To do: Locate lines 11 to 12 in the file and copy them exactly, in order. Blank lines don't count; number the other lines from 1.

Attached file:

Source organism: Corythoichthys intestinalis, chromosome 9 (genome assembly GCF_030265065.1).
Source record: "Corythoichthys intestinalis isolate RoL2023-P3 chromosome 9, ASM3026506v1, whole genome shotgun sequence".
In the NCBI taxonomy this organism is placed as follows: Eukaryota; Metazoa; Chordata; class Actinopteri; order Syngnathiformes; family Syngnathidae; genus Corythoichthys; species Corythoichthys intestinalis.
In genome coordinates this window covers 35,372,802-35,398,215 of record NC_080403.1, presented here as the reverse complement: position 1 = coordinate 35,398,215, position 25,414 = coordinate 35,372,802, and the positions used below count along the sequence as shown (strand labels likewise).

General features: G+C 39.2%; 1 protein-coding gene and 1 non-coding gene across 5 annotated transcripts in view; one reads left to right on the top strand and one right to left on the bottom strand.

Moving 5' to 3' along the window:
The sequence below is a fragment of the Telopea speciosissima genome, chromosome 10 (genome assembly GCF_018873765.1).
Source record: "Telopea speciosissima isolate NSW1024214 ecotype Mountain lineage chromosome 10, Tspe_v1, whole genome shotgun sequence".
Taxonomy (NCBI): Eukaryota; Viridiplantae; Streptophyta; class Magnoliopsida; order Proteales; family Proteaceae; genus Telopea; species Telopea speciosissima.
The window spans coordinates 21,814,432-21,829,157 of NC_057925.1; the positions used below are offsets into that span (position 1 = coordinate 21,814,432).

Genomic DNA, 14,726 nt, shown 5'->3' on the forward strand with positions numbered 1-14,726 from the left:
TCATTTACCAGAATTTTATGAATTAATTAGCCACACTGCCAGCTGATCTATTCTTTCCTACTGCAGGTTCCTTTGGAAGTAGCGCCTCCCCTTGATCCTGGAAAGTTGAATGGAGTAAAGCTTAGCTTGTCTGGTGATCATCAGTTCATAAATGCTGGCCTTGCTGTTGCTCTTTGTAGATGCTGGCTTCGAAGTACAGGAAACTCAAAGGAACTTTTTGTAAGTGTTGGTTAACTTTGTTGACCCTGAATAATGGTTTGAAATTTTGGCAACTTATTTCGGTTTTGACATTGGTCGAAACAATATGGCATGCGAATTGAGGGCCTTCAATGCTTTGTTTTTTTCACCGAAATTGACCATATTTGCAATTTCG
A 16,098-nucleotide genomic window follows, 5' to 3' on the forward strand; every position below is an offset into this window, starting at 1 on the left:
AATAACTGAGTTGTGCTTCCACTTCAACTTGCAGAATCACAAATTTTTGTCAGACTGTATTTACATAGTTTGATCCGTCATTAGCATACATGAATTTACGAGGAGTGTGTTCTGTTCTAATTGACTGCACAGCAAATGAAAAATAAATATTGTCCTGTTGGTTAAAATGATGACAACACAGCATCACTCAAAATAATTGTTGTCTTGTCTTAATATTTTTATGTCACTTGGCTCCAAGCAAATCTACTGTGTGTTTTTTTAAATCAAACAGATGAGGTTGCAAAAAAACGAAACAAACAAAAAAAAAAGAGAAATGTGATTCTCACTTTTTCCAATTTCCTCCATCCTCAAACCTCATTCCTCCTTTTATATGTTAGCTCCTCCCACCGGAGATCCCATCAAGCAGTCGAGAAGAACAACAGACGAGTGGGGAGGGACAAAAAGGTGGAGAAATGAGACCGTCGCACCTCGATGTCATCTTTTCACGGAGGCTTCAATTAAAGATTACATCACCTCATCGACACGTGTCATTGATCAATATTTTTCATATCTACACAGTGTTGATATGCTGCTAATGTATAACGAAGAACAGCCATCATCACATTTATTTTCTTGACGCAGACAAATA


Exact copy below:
Genomic DNA, 14,726 nt, shown 5'->3' on the forward strand with positions numbered 1-14,726 from the left:
TCATTTACCAGAATTTTATGAATTAATTAGCCACACTGCCAGCTGATCTATTCTTTCCTACTGCAGGTTCCTTTGGAAGTAGCGCCTCCCCTTGATCCTGGAAAGTTGAATGGAGTAAAGCTTAGCTTGTCTGGTGATCATCAGTTCATAAATGCTGGCCTTGCTGTTGCTCTTTGTAGATGCTGGCTTCGAAGTACAGGAAACTCAAAGGAACTTTTTGTAAGTGTTGGTTAACTTTGTTGACCCTGAATAATGGTTTGAAATTTTGGCAACTTATTTCGGTTTTGACATTGGTCGAAACAATATGGCATGCGAATTGAGGGCCTTCAATGCTTTGTTTTTTTCACCGAAATTGACCATATTTGCAATTTCG